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Bernard Marr

Bernard Marr is a world-renowned futurist, influencer and thought leader in the fields of business and technology, with a passion for using technology for the good of humanity. He is a best-selling author of 20 books, writes a regular column for Forbes and advises and coaches many of the world’s best-known organisations. He has over 2 million social media followers, 1 million newsletter subscribers and was ranked by LinkedIn as one of the top 5 business influencers in the world and the No 1 influencer in the UK.

Bernard’s latest book is ‘Business Trends in Practice: The 25+ Trends That Are Redefining Organisations’

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GDPR: The Biggest Data Breaches And The Shocking Fines (That Would Have Been)

2 July 2021

Data is breached every single day but most of these breaches don’t make headlines. When the European Union’s General Data Protection Regulation (GDPR) came into effect May 25, 2018, many companies who experience a significant data breach won’t just be dealing with a public relations snafu and financial strain brought on by the breach, but will also face large fines mandated by the regulation. To get a sense for what the GDPR means for companies, we will review a few of the world’s largest data breaches and the implications if GDPR penalties would have been in place at the time of the breach.    

GDPR Overview

The European Parliament approved the GDPR in 2016 with the intent of consolidating data privacy laws across Europe and to protect EU citizens’ privacy in an increasingly data-driven world. The GDPR covers ALL companies who process the personal data of those in the EU regardless of where the company is located. In addition, penalties for a breach are serious for both data controllers and processors. Companies must use clear language to obtain authorization from an individual to use their data. No smoke and mirrors or confusing legalese is allowed. Companies must also notify individuals that their data was potentially compromised within 72 hours of realising a data breach occurred; data processors are also required to notify their customers “without undue delay.” Additional requirements make it easier for individuals to learn how their data is going to be used and processed, request data erasure and receive the personal data that organisations collect.  

And then there are the substantial fines and penalties mandated by GDPR for non-compliance with the regulation. There are two tiers of fines: Up to 10 million pounds or 2% of annual global turnover (revenue) of the previous year, whichever is higher and up to 20 million pounds or 4% of annual global turnover, whichever is greater. It is expected that breaches of data subjects’ rights will result in the higher level fine, although many factors will help determine the actual fine including the duration and gravity of the infringement and the types of personal data affected. The level of cooperation and behaviour of the organisation will also play a role in influencing the final fines.

Data Breaches and the Impact of GDPR

Let’s take a look at some of the largest data breaches that have occurred and use them to illustrate how GDPR would have impacted the companies if it had been in effect at the time of the breach. 


At the time that 3 billion user accounts had been breached at Yahoo in 2013-2014, it represented the largest data breach in history. Not only was the scope significant, the company didn’t disclose the breadth of the breach within 72 hours like the GDPR requires; in fact, it took them until October 2017 to fully acknowledge the extent of multiple breaches that occurred in 2013-2014. With revenue in excess of $4 billion for 2012, Yahoo would have faced millions of dollars in fines if GDPR would have been in place—$80 million but potentially as much as $160 million depending on the variable factors of GDPR including the culpability of the company and how cooperative they were.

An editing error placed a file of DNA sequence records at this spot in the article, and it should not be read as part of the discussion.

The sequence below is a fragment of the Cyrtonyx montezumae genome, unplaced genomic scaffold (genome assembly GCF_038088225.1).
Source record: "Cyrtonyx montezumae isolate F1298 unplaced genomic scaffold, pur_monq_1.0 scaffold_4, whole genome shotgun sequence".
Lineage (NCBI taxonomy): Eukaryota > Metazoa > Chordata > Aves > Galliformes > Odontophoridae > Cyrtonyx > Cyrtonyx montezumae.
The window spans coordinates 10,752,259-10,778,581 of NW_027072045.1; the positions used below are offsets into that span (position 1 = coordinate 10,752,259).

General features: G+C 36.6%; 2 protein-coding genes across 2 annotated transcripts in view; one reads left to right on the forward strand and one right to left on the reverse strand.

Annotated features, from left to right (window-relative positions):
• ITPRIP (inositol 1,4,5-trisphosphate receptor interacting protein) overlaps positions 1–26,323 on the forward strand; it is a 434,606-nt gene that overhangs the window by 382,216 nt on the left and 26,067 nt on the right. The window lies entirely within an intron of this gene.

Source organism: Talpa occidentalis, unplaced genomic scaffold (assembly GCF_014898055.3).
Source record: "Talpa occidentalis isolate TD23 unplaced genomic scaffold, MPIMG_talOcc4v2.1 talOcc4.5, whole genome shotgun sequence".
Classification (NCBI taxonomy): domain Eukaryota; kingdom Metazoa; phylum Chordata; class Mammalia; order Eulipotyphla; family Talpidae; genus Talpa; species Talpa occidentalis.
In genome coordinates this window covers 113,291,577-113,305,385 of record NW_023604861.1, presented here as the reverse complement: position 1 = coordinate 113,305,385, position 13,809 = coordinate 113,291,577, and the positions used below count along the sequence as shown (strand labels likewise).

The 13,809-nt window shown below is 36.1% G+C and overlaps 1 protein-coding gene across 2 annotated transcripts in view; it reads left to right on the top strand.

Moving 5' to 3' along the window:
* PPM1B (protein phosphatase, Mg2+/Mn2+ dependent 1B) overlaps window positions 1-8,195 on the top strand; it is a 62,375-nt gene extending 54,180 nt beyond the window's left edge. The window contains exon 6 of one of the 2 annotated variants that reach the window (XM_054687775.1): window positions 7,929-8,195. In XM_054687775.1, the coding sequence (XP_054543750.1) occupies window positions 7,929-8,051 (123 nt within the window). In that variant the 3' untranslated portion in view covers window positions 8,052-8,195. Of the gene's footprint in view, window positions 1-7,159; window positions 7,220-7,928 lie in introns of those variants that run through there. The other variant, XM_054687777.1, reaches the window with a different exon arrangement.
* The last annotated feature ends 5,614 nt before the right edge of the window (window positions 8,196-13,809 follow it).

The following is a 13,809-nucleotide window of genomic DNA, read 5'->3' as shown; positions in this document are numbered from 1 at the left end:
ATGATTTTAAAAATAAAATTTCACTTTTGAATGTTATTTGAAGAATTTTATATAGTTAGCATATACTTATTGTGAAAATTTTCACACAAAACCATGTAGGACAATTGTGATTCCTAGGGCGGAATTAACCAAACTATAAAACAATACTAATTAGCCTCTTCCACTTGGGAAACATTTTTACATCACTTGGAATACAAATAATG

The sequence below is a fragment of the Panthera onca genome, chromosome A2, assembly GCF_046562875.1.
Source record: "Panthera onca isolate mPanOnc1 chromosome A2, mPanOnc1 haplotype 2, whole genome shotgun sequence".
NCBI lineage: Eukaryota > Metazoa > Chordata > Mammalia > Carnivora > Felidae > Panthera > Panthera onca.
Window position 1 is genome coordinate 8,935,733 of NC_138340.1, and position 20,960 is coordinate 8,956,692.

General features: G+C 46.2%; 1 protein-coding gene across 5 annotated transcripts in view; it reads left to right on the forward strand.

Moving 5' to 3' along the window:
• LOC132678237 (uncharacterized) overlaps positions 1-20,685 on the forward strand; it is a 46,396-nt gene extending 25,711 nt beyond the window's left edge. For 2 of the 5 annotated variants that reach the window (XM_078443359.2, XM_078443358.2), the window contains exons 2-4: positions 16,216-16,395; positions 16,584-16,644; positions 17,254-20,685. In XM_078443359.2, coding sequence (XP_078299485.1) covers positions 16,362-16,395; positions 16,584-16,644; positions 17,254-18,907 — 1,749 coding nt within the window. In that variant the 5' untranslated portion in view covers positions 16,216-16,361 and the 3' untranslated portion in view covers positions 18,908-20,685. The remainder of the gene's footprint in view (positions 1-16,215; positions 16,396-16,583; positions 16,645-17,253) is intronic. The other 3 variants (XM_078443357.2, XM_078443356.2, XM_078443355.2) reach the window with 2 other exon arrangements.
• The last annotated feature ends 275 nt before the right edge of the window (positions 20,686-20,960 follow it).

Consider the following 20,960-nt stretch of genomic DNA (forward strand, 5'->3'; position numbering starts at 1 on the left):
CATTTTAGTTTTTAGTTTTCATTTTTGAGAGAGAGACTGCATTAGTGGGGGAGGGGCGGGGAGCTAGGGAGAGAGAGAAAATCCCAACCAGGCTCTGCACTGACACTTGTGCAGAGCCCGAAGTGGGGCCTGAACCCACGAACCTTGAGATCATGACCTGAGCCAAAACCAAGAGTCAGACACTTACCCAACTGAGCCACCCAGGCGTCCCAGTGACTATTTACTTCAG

Even though the time between eBay discovering its data breach that impacted 145 million eBay users in 2014 and notification to consumers was relatively short—the breach was discovered in early May, but the company notified its users later in the month—it still wasn’t within the 72-hour requirement of GDPR. Although names, addresses, date of birth and passwords were compromised, the financial information remained secure. At the time, the company was criticised for the lack of communication and trouble with its password-renewal process, but ultimately, since the financial info wasn’t compromised, it could mean the fines would have been lower. It’s turnover for 2013 was $6.6 billion, so they wouldn’t have qualified for the lower 10 or 20 million pounds fine.


As one of the largest cyberattacks of 2017 (that we know of so far), the personal information of 143 million consumers was compromised and an additional 209,000 also had their credit card data exposed when a breach was discovered in July. The company failed to meet the 72-hour notification requirement of the GDPR when they made the breach public in September. They did launch a website so consumers could cheque if their data had been compromised and offered credit monitoring for all U.S. Consumers, so they may have received high marks for their cooperation and action post breach; however, they would still qualify for the higher-level fine due to reporting $3.1 billion in revenue for 2016.

As these examples illustrate, companies will face grave consequences and fines when data breaches occur when GDPR goes into effect. The regulations are strict and all companies doing business in or with citizens of the EU need to be sure they have processes in place to meet the GDPR requirements now.

Data Strategy Book | Bernard Marr

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